It’s that time of year when we traditionally reflect on the past year and set plans for the upcoming year. Well, collectively, 2020 challenged the world in a tremendous magnitude then imagine. As horrible as it was and still is, it’s an opportune time to consider establishing new personal habits and financial goals from the learned lessons of 2020.
In the Wall Street Journal this weekend, they published an article by Jonathan I. Shenkman, “ 15 Personal-Finance Lessons We Can All Learn From the Year of Covid-19.” It’s a refreshing reminder and a checklist for organizing your 2021. I took advantage of my Covid year writing a Family’s Planning Guide for Organizing Your Essential documents for Life-Changing Events; watch for a publication date soon.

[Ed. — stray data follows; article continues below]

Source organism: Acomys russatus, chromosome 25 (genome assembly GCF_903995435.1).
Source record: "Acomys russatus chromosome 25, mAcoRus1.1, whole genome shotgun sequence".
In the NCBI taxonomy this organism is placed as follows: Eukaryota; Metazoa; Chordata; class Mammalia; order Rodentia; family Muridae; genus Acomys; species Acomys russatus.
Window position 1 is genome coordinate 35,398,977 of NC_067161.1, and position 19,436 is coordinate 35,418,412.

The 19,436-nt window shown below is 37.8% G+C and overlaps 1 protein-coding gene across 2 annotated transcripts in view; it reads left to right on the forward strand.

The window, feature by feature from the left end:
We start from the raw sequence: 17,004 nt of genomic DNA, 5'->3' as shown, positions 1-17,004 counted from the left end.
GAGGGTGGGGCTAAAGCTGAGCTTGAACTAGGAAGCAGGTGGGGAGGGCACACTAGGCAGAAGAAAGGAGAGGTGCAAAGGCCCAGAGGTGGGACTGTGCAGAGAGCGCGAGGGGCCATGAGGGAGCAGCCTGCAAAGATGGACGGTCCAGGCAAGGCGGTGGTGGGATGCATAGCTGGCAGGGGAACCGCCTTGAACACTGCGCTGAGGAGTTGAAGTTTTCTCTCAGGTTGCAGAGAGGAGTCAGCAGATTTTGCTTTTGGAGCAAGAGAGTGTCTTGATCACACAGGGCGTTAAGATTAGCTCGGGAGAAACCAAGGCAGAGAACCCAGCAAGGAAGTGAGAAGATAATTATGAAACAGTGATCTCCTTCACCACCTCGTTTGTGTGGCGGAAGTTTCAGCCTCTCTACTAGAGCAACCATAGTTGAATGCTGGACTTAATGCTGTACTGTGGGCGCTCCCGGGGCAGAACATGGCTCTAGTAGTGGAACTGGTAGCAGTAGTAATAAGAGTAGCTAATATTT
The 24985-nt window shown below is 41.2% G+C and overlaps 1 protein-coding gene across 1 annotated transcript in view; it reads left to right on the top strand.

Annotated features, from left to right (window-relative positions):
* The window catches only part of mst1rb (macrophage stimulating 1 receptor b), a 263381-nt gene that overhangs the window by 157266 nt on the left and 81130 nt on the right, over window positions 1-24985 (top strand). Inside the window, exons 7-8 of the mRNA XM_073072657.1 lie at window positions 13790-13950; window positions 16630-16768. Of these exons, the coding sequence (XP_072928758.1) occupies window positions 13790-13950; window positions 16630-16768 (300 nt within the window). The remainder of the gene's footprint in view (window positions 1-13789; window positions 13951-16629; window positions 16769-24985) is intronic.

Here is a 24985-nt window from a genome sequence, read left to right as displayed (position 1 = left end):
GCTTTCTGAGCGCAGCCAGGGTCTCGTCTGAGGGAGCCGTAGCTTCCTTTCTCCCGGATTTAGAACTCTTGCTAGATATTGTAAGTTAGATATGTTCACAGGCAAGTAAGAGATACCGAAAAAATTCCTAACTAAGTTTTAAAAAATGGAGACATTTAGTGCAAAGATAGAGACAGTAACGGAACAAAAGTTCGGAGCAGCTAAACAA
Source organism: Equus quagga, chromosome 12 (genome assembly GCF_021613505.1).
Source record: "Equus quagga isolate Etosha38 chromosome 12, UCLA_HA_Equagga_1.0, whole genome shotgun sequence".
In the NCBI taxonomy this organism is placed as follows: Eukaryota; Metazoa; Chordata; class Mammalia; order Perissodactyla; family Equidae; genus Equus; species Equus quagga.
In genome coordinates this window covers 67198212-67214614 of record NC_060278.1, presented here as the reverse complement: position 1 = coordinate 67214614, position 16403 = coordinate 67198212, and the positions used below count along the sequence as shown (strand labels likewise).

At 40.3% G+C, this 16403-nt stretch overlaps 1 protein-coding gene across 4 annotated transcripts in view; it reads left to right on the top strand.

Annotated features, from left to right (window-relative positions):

Here are a few topics addressed in “15 Personal-Finance Lessons We Can All Learn From the Year of Covid-19”:
Emergencies Do Happen
We can be financially disciplined
Buy when others are scared
Manage your risks
You need a will
Your personal finances reflect your values
Retirement plans need flexibility
Things won’t stay bad—or good—forever
This time is different. Not.
Markets always fool us
You should have a three-bucket strategy
Rebalancing pays off
Have a side gig
Yes, bonds are still important